Outdoor Briefs

FWC OKs new alligator harvest opportunity

At its February meeting, the Florida Fish and Wildlife Conservation Commission approved rule changes to establish a special-use alligator harvest opportunity to take effect for the 2024 alligator harvest season.

The new opportunity will complement the existing statewide alligator hunt and create a flexible alternative that allows permittees to hunt at multiple alligator management units during a longer season than the statewide hunt.

This opportunity is similar to other special-opportunity hunts the FWC implements in that applicants pay for each application and can apply as many times during the application period as desired to increase their chances of being drawn. The 2024 application period will run from May 3 to June 3.

The number of permittees will be established annually and will be selected through a random drawing process. Up to two alligators may be harvested per permit and selected permittees will be allowed to hunt at any legally accessible alligator management unit from Aug. 15 to Dec. 31.

“This option will give our stakeholders an exciting new opportunity to hunt at multiple alligator management units throughout the state,” said FWC Vice Chairman Steven Hudson. “I hope the commission will continue to expand statewide alligator hunting opportunities.”

FWC law enforcement achieves highest accreditation level

The Florida Fish and Wildlife Conservation Commission’s Division of Law Enforcement was awarded the Excelsior Status, the most prestigious achievement in Florida accreditation, by the Commission for Florida Law Enforcement Accreditation at their February 2024 conference.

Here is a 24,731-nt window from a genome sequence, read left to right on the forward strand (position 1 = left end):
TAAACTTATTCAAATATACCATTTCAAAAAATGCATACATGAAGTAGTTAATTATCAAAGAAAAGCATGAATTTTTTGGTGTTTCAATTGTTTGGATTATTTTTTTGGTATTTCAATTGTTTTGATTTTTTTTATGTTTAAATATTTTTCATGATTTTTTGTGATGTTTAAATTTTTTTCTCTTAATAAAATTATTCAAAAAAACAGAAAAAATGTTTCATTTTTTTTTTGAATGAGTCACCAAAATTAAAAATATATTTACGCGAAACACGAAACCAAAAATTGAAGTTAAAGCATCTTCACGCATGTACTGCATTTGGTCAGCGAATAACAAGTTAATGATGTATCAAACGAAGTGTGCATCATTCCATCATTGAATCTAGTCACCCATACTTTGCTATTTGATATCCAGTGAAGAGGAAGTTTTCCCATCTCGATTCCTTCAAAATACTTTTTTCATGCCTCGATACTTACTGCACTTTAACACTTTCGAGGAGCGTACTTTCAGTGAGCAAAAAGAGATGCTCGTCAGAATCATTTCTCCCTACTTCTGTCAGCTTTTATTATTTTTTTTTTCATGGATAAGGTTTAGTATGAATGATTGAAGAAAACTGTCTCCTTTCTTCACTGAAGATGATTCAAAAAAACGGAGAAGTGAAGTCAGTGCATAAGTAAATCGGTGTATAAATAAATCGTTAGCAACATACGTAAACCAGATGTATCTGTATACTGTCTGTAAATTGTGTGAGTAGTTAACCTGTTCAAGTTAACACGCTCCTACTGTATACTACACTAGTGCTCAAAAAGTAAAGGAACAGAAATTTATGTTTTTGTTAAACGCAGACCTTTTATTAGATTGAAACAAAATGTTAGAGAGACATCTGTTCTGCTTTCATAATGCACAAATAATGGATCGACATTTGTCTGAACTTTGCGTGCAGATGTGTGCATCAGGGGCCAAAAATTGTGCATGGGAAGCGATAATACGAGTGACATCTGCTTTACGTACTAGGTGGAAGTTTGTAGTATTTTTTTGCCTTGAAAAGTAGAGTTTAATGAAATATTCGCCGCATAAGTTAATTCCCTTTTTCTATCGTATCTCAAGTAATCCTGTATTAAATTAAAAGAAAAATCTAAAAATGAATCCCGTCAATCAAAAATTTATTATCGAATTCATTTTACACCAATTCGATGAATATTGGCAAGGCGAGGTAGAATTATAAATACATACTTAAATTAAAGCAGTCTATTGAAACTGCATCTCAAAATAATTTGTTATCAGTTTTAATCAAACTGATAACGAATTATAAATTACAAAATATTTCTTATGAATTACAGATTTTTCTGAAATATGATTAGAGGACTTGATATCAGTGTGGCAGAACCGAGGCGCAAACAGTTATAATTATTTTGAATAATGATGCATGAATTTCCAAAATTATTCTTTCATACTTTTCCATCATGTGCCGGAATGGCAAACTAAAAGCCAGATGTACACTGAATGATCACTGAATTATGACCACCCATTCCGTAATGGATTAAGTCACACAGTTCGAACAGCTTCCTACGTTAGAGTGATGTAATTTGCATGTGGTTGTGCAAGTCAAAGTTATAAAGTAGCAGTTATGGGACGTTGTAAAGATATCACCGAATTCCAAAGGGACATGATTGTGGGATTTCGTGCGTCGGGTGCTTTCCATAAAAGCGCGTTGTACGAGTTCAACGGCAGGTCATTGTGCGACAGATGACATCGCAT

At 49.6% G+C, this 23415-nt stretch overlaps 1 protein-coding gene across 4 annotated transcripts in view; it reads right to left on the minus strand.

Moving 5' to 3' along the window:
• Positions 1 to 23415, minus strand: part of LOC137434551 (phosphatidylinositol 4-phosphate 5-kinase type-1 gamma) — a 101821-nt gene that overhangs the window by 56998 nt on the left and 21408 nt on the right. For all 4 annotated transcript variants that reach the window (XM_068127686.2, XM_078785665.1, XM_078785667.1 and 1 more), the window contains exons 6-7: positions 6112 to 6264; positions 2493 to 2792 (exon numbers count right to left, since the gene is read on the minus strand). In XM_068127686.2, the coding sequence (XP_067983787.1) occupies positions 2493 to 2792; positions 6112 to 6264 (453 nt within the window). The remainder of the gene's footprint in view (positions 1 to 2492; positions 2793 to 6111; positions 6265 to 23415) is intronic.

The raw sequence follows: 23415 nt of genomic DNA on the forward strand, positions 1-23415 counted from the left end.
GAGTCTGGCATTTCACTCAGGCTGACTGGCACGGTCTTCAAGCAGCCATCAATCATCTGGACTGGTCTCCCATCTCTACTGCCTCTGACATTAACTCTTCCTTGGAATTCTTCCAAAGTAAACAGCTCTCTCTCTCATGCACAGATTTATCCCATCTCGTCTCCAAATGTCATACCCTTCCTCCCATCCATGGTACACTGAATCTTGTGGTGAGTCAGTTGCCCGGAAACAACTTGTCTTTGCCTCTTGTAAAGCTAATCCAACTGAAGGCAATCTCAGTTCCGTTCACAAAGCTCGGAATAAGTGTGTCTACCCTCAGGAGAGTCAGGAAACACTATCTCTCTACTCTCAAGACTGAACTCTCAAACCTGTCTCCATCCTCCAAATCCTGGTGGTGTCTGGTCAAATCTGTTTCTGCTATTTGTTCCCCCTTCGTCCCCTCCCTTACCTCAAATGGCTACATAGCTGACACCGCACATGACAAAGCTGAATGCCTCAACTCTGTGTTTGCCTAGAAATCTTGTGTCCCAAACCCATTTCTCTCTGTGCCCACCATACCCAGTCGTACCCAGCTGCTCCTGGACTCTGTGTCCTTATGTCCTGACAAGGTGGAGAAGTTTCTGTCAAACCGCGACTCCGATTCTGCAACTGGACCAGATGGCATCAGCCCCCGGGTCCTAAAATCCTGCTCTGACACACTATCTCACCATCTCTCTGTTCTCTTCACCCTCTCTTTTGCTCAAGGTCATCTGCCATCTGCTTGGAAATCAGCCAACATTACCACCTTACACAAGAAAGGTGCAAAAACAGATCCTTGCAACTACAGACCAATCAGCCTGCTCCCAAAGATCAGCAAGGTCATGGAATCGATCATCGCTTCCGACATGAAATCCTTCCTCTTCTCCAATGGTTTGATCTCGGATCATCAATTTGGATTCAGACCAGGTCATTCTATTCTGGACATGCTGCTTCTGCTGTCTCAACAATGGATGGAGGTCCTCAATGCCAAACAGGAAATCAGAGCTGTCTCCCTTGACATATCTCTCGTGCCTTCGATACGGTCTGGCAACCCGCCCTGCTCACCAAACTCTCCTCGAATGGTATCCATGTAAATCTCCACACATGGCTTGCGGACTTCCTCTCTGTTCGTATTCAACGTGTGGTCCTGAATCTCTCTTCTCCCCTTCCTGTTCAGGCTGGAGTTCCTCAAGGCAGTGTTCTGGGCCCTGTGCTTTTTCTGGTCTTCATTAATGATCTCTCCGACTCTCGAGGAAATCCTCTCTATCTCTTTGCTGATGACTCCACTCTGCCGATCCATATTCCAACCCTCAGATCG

Excelsior Recognition is reserved for criminal justice agencies that have received accreditation five consecutive times over 15 years. 

The FWC Division of Law Enforcement has been an accredited law enforcement agency since receiving its initial certification in February 2009 and is the largest conservation law enforcement agency in the nation to achieve accredited status. To achieve this status, the FWC must prove compliance, uniformity and consistency with CFA accreditation standards, which reflect best practices regarding life, health and safety issues, and essential law enforcement requirements. Accreditation helps ensure accountability and transparency that enhances confidence and trust in law enforcement among the communities they serve. 

“It was an honor to accept this award on behalf of the FWC Division of Law Enforcement,” said Col. Brian Smith, director of the FWC Division of Law Enforcement. “The guidance and leadership from our accreditation team combined with the hard work and dedication of our officers and staff is what led to this great accomplishment and is to be commended.” 

Accreditation is a voluntary independent review process that demonstrates the agency’s commitment to complying with CFA’s 240 accreditation standards. The Division of Law Enforcement received its most recent re-accreditation status after findings revealed no instances of noncompliance or issues requiring corrective action. 

Reaccreditation status is valid for three years.

Meet the Editor

David Adlerstein, The Apalachicola Times’ digital editor, started with the news outlet in January 2002 as a reporter.

Prior to then, David Adlerstein began as a newspaperman with a small Boston weekly, after graduating magna cum laude from Brandeis University in Waltham, Massachusetts. He later edited the weekly Bellville Times, and as business reporter for the daily Marion Star, both not far from his hometown of Columbus, Ohio.

In 1995, he moved to South Florida, and worked as a business reporter and editor of Medical Business newspaper. In Jan. 2002, he began with the Apalachicola Times, first as reporter and later as editor, and in Oct. 2020, also began editing the Port St. Joe Star.

Wendy Weitzel The Star Digital Editor

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